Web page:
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Of late, RunwayML has enjoyed somewhat of a runaway success with the trend of AI-generated videos growing exponentially. From pizza commercials to mockups of early 2000s home videos and short films, text-to-video is quickly becoming the new paradigm of generative AI.
In line with the trend, Stability AI has released a new SDK for Stable Diffusion that will allow for the creation of animations. With the SDK, users can prompt with just text, an image with text, or a video with text to create output animations. What began with Meta’s Make-A-Video, has now become the new frontier of generative AI algorithms. However, a few key players are suspiciously missing from the lineup.
Too little, too late
The new release by Stability AI is a software development kit which works with Stable Diffusion 2.0 and Stable Diffusion XL. The SDK has the capability to influence the output through a variety of parameters — from general purpose parameters like style presets, cadence, and FPS (frames per second) to more in-depth parameters to influence characteristics like colours, 3D depths, and post processing.
While this SDK is a good step forward for Stability AI, it seems they are late to the party. Similar solutions, built on Stability’s own models, have existed in the market for a while now. Deforum, an online community of AI image creators and artists, has created a web demo for text-to-animation. However, Deforum is fairly basic, as it just melds similar images generated by SD into each other, creating the illusion of an animation.
The true competitor to the Stable Animation SDK is RunwayML’s Gen-2, a text-to-video service. This new model, whose paper is yet to be released, builds upon Gen-1’s capabilities of style transfer and video modifications to generate video from just a text prompt. Similar to the Stable Animation SDK, users can use a text, images, or videos as a prompt to generate videos from scratch.
While RunwayML’s Gen-2 can only be accessed through a waitlist, it is a complete product which can be used without any technical knowledge. The Stable Animation SDK, on the other hand, is targeted at developers who wish to multiply the capabilities of Stable Diffusion’s models.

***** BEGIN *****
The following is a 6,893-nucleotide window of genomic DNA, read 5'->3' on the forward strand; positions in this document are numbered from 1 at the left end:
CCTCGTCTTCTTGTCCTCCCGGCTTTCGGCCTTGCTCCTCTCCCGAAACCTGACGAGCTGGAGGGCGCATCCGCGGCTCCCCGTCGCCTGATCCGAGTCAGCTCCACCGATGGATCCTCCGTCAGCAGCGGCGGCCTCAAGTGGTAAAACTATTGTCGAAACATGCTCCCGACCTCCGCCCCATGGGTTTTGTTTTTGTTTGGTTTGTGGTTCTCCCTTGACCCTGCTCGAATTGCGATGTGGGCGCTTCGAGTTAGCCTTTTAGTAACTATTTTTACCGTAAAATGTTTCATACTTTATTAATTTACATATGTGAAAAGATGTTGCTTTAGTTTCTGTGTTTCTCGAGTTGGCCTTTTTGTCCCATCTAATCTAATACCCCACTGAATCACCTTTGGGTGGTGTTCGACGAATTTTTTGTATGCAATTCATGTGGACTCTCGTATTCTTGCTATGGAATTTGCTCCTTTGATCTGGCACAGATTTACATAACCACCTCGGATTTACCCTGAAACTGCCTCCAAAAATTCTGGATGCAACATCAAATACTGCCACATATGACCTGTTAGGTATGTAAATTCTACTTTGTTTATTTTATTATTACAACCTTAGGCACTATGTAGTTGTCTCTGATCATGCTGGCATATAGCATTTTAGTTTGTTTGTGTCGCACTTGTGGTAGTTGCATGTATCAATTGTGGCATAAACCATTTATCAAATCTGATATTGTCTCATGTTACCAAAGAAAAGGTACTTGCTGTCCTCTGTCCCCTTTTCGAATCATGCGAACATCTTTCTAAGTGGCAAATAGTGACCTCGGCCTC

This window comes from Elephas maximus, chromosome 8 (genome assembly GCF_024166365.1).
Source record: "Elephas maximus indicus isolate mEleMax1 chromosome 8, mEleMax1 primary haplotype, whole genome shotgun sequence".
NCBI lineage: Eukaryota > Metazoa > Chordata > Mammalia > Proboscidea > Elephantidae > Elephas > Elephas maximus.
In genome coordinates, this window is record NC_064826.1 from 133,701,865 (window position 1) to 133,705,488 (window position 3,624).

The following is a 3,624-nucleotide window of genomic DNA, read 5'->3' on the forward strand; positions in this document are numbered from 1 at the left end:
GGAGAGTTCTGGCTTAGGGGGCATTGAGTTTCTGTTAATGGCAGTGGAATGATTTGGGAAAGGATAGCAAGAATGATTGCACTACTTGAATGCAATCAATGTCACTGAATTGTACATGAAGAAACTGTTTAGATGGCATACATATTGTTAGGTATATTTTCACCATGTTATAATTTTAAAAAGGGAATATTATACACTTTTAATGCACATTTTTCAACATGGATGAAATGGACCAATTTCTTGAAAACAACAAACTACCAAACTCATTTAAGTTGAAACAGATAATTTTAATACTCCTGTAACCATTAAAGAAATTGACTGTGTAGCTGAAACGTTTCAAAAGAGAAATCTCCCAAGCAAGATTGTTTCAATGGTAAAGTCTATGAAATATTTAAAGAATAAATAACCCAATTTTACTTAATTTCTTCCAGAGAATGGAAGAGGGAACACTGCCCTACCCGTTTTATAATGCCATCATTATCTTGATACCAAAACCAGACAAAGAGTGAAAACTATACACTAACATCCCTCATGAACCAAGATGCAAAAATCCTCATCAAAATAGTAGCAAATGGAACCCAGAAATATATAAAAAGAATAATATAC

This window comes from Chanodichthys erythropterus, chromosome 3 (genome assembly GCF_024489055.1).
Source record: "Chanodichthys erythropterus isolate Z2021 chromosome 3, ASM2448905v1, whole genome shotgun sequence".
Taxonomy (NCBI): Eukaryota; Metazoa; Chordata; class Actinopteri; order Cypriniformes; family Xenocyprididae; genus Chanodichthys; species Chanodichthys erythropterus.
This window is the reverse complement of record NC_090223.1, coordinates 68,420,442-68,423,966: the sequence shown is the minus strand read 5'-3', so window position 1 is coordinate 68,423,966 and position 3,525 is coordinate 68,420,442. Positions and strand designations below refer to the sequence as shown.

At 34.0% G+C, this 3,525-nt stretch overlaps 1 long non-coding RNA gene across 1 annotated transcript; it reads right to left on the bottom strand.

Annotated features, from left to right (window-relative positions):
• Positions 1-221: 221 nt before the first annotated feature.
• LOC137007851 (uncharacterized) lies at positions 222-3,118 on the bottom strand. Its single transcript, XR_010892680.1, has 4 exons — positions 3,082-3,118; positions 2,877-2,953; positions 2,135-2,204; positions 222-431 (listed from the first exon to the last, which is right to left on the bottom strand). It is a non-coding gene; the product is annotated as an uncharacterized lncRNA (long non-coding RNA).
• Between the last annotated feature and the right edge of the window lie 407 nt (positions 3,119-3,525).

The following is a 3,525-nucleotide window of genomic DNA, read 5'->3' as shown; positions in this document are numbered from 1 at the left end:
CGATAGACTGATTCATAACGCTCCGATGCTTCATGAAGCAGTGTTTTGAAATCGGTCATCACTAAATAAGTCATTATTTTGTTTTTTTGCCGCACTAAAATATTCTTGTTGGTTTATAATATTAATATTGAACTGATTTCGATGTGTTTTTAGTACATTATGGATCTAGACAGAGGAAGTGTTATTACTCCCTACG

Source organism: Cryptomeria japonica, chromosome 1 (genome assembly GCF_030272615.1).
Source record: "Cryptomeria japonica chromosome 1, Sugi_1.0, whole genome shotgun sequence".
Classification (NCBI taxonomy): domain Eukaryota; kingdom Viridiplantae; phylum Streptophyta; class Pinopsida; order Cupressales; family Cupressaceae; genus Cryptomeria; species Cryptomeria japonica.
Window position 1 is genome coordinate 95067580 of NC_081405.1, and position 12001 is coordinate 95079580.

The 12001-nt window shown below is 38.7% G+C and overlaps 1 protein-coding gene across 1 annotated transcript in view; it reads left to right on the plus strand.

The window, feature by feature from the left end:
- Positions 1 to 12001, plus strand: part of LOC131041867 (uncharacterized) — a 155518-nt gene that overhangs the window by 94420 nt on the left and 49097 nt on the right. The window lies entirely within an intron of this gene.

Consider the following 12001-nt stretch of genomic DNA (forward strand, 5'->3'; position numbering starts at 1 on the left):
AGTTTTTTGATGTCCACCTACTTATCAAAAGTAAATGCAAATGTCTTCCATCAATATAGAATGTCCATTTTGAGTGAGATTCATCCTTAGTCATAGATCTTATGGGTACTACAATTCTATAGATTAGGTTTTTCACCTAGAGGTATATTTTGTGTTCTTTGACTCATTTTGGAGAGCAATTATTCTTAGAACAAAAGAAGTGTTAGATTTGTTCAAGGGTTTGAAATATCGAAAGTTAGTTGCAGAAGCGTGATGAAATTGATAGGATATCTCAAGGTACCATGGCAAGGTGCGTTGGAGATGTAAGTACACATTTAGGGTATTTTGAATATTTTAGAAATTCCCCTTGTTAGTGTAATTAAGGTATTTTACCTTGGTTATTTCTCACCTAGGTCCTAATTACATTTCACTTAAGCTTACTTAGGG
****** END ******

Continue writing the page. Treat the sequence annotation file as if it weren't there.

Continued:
Even as video generation is emerging as the next big genAI technology, it seems that many of the companies that capitalise on text-to-image are nowhere to be found.
RunwayML: The new DALL-E?
Early last year, OpenAI released DALL-E 2, an image generation algorithm, which kickstarted a wave of innovation. Then came Midjourney, Stable Diffusion, Imagen, and more, catapulting generative AI into the mainstream. However, with the innovations surrounding text-to-video, a lot of these companies have stayed silent, especially OpenAI.
With the release of ChatGPT, and subsequently GPT-4, it seems that OpenAI is content with grooming its golden goose. As such, we have not seen any improvements to DALL-E, apart from its integration into Bing Chat. There is also no talk about any text-to-video model from the AI giant, counting it out of the newest wave of innovation.
Midjourney has also not provided any information on possible text-to-video algorithms, instead choosing to focus on increasing its market lead by adding new features to their image generator. However, it seems that research is leading to innovation, as it did just before the explosion of text-to-image models.
Meta’s AI research wing released a paper in September last year that detailed the approach to generating video without the need for text-video data pairs. Similarly, ByteDance, the company behind TikTok, also released a research paper harnessing the power of diffusion models to generate videos. While both these models have not been released to the public, research shows that the idea behind these approaches are sound —— backed up by the variety of generated videos on their websites.
Google, in collaboration with the Korea Advanced Institute of Science and Technology, followed suit with a paper on projected latent video diffusion models. However, this paper was also published with code, allowing for the replication of this approach. Building on the concept of feature-to-video diffusion models, a team from Alibaba released ModelScope on HuggingFace, which is open for all to use. This is the only service, apart from Deforum, that is open for use.
While the text-to-video market is still in its infancy, the AI-generated commercials show but an inkling of what is possible with video-generating algorithms. Meta has also released a set of generative AI tools targeted at advertisers on the platforms, so it is not implausible to think that Make-A-Video can be integrated into this in the future. Just as with any generative AI solution, the potential for innovation is boundless.